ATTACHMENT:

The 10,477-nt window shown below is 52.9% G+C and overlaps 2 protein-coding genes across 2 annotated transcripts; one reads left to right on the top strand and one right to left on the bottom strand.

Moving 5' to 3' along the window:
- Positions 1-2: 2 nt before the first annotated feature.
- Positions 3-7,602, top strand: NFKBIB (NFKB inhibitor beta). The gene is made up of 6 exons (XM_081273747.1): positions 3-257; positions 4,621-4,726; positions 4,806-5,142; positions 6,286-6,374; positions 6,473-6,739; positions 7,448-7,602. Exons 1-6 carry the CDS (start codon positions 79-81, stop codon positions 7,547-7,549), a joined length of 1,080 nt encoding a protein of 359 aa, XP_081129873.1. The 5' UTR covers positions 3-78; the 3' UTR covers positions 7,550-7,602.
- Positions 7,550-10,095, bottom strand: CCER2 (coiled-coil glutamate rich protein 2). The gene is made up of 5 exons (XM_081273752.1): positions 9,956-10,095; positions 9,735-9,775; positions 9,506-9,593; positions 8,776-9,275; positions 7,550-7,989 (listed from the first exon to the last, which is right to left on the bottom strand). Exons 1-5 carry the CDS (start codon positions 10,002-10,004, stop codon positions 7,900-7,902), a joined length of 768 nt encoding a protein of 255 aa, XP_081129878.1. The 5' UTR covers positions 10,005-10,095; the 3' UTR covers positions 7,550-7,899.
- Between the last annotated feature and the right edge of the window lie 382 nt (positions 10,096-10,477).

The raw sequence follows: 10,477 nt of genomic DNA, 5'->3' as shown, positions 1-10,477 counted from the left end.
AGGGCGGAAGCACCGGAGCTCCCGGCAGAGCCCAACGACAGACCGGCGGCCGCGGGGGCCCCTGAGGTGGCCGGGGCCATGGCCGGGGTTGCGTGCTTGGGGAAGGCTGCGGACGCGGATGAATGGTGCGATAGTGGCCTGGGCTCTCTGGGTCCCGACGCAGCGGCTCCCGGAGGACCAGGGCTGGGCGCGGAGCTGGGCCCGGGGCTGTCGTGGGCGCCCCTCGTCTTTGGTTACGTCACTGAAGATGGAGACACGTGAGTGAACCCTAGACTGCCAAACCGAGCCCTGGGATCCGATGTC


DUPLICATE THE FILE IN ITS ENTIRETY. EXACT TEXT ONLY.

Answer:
The 10,477-nt window shown below is 52.9% G+C and overlaps 2 protein-coding genes across 2 annotated transcripts; one reads left to right on the top strand and one right to left on the bottom strand.

Moving 5' to 3' along the window:
- Positions 1-2: 2 nt before the first annotated feature.
- Positions 3-7,602, top strand: NFKBIB (NFKB inhibitor beta). The gene is made up of 6 exons (XM_081273747.1): positions 3-257; positions 4,621-4,726; positions 4,806-5,142; positions 6,286-6,374; positions 6,473-6,739; positions 7,448-7,602. Exons 1-6 carry the CDS (start codon positions 79-81, stop codon positions 7,547-7,549), a joined length of 1,080 nt encoding a protein of 359 aa, XP_081129873.1. The 5' UTR covers positions 3-78; the 3' UTR covers positions 7,550-7,602.
- Positions 7,550-10,095, bottom strand: CCER2 (coiled-coil glutamate rich protein 2). The gene is made up of 5 exons (XM_081273752.1): positions 9,956-10,095; positions 9,735-9,775; positions 9,506-9,593; positions 8,776-9,275; positions 7,550-7,989 (listed from the first exon to the last, which is right to left on the bottom strand). Exons 1-5 carry the CDS (start codon positions 10,002-10,004, stop codon positions 7,900-7,902), a joined length of 768 nt encoding a protein of 255 aa, XP_081129878.1. The 5' UTR covers positions 10,005-10,095; the 3' UTR covers positions 7,550-7,899.
- Between the last annotated feature and the right edge of the window lie 382 nt (positions 10,096-10,477).

The raw sequence follows: 10,477 nt of genomic DNA, 5'->3' as shown, positions 1-10,477 counted from the left end.
AGGGCGGAAGCACCGGAGCTCCCGGCAGAGCCCAACGACAGACCGGCGGCCGCGGGGGCCCCTGAGGTGGCCGGGGCCATGGCCGGGGTTGCGTGCTTGGGGAAGGCTGCGGACGCGGATGAATGGTGCGATAGTGGCCTGGGCTCTCTGGGTCCCGACGCAGCGGCTCCCGGAGGACCAGGGCTGGGCGCGGAGCTGGGCCCGGGGCTGTCGTGGGCGCCCCTCGTCTTTGGTTACGTCACTGAAGATGGAGACACGTGAGTGAACCCTAGACTGCCAAACCGAGCCCTGGGATCCGATGTC